Spitzer is also free to pursue other interests.
Bernard Spitzer’s children did everything they could to avoid becoming their father, a multi-millionaire real-estate developer. And by everything, we mean go to either medical school or law school. This included his youngest, Eliot, who chose the latter route, and turned a $200,000 a year allowance from dad into two successful terms as New York State attorney general, and a few less successful months as the state’s governor. El could simply have taken over Spitzer Enterprises at that point from Dad, who was pushing 84 at the time of his son’s resignation in disgrace. But he wasn’t quite ready to give up just yet.
He parlayed his newfound freetime and reputation for virility into a stint in television which was, if possible, even less successful than his governorship. Still, he refused the inevitable, and ran for office again. This had a number of consequences. For one, it showed him that the people of New York were, once and for all, quite sick of him and wanted him to go away. For two, it showed that his wife was among those New Yorkers sick of him, and they got a divorce.
All of which appears to have freed Eliot Spitzer to be the man he was always destined to be: A sexually unencumbered version of Bernard Spitzer, who also happened to conveniently die just a year after New York City refused to let his son become their bookkeeper.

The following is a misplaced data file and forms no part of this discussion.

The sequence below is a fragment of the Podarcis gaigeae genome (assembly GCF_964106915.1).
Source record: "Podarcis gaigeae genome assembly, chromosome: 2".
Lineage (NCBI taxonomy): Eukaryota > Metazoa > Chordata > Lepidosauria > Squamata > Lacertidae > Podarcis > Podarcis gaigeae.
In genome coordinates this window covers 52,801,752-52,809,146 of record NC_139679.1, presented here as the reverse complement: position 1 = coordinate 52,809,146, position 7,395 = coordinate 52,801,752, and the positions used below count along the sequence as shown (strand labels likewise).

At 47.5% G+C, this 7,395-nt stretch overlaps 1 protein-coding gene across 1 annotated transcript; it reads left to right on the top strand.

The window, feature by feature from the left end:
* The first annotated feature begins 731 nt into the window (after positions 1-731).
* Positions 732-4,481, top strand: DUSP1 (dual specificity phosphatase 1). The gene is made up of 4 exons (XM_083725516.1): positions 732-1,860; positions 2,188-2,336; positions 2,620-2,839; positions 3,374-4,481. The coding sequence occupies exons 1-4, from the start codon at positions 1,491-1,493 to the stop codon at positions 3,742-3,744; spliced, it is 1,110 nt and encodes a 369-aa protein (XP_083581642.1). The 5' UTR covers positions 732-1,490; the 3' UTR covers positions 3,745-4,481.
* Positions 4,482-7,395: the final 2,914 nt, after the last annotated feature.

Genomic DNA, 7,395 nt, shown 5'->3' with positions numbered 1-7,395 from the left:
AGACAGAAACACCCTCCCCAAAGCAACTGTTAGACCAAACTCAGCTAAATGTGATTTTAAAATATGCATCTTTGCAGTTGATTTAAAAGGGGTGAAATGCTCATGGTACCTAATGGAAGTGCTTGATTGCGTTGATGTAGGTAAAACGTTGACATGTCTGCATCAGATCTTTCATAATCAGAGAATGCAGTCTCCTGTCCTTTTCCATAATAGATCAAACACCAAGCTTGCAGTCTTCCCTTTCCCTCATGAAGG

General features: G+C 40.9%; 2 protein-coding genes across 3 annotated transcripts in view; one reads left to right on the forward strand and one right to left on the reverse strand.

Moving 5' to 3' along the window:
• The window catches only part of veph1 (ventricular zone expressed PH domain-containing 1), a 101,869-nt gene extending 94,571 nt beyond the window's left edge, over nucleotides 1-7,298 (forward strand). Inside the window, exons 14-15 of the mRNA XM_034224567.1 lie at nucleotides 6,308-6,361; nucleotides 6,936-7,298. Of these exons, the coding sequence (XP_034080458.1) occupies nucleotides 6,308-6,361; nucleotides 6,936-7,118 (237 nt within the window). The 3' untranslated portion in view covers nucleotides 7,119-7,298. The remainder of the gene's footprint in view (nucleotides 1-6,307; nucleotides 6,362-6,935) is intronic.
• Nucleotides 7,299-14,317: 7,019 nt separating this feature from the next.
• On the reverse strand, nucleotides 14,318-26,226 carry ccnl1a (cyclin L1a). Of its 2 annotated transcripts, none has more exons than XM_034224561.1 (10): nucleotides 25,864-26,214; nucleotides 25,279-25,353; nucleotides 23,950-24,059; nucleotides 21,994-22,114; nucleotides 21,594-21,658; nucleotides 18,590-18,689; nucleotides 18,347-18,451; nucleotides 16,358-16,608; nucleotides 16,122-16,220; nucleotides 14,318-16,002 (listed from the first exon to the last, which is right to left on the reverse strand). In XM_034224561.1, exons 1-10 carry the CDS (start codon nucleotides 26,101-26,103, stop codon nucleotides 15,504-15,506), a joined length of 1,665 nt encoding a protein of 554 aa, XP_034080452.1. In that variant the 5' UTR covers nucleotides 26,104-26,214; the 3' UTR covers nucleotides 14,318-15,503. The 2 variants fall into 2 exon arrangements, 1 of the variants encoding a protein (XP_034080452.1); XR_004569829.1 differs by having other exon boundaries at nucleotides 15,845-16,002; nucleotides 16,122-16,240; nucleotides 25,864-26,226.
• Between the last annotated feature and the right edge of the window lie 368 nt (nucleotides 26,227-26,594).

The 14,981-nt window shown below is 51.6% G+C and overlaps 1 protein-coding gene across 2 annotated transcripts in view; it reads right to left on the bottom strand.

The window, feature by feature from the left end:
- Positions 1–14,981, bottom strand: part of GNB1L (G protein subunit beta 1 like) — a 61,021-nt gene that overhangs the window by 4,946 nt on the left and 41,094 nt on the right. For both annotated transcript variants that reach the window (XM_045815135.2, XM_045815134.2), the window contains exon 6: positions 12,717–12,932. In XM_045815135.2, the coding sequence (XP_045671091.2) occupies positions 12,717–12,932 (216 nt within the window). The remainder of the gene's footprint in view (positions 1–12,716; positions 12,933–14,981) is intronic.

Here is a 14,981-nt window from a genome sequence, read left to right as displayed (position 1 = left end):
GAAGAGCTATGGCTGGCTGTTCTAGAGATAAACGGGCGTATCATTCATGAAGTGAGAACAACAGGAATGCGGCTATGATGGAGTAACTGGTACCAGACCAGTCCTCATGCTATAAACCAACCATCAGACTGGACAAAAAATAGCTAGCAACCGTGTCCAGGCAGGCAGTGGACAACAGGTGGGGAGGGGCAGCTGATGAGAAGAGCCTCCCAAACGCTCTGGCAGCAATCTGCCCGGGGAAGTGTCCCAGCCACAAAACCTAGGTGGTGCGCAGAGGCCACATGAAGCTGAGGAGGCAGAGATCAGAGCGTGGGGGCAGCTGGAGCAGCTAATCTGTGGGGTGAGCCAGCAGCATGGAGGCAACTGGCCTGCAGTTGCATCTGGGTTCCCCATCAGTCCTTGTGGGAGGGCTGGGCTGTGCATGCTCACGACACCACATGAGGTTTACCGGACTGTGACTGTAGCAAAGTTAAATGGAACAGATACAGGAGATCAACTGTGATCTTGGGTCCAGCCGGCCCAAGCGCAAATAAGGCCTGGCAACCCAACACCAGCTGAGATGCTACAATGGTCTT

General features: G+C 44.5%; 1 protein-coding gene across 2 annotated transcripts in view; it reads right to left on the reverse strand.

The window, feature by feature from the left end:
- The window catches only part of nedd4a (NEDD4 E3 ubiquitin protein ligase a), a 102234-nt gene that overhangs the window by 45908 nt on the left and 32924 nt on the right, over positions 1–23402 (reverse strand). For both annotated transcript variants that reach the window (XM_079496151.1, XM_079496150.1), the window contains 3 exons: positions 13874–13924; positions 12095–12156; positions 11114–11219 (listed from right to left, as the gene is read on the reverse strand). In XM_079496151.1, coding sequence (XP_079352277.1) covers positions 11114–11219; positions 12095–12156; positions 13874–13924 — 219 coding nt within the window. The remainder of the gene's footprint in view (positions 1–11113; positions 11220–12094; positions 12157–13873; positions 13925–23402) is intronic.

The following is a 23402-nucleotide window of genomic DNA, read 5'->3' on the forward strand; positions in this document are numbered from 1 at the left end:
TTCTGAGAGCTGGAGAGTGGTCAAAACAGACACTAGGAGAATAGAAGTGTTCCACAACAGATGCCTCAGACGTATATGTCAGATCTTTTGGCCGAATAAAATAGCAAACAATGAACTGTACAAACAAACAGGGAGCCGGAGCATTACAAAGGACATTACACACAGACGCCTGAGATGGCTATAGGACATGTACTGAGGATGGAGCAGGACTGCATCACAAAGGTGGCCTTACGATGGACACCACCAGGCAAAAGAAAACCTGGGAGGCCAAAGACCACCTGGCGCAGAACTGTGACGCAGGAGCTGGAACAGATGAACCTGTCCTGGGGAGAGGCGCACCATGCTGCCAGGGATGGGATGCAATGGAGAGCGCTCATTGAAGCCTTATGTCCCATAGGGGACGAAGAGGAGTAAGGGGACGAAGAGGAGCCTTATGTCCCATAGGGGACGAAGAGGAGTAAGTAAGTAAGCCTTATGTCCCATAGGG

Mr. Spitzer has found himself unexpectedly embracing a role he has largely sought to avoid all his life: assuming stewardship of Spitzer Enterprises, the family real estate business. Politics is in “my rearview mirror,” Mr. Spitzer said in an interview on June 10, his 56th birthday. “This,” he said after a pause, “is exciting….” Real estate was always considered something of a fallback for Mr. Spitzer after he left the governor’s mansion, said Herbert E. Nass, a friend since the two men ran against each other for president of the seventh grade at Horace Mann, the prestigious prep school in the Riverdale section of the Bronx….
But, Mr. Nass said, the death of Bernard Spitzer “changed the equation in the family: Dad wasn’t there to run things anymore.”
“He’s really running the family business now,” Mr. Nass added.
And how’s he doing it? By giving Williamsburg exactly what it needs: More luxury waterfront apartments.
“Can Williamsburg absorb 4,000 units?” he asked. “I don’t think there’s any question the answer is yes.”